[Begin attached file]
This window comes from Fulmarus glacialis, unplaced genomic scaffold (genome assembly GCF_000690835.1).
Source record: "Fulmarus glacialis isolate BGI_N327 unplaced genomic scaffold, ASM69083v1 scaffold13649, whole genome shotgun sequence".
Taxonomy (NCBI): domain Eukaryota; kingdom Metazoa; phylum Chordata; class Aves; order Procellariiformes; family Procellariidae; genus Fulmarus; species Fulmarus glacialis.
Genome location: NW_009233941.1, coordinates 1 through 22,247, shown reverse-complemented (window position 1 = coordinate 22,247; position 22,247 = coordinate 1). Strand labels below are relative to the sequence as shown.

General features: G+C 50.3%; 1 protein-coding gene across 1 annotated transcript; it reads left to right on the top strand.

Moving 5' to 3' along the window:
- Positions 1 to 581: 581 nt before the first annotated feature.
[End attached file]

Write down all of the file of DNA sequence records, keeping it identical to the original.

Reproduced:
This window comes from Fulmarus glacialis, unplaced genomic scaffold (genome assembly GCF_000690835.1).
Source record: "Fulmarus glacialis isolate BGI_N327 unplaced genomic scaffold, ASM69083v1 scaffold13649, whole genome shotgun sequence".
Taxonomy (NCBI): domain Eukaryota; kingdom Metazoa; phylum Chordata; class Aves; order Procellariiformes; family Procellariidae; genus Fulmarus; species Fulmarus glacialis.
Genome location: NW_009233941.1, coordinates 1 through 22,247, shown reverse-complemented (window position 1 = coordinate 22,247; position 22,247 = coordinate 1). Strand labels below are relative to the sequence as shown.

General features: G+C 50.3%; 1 protein-coding gene across 1 annotated transcript; it reads left to right on the top strand.

Moving 5' to 3' along the window:
- Positions 1 to 581: 581 nt before the first annotated feature.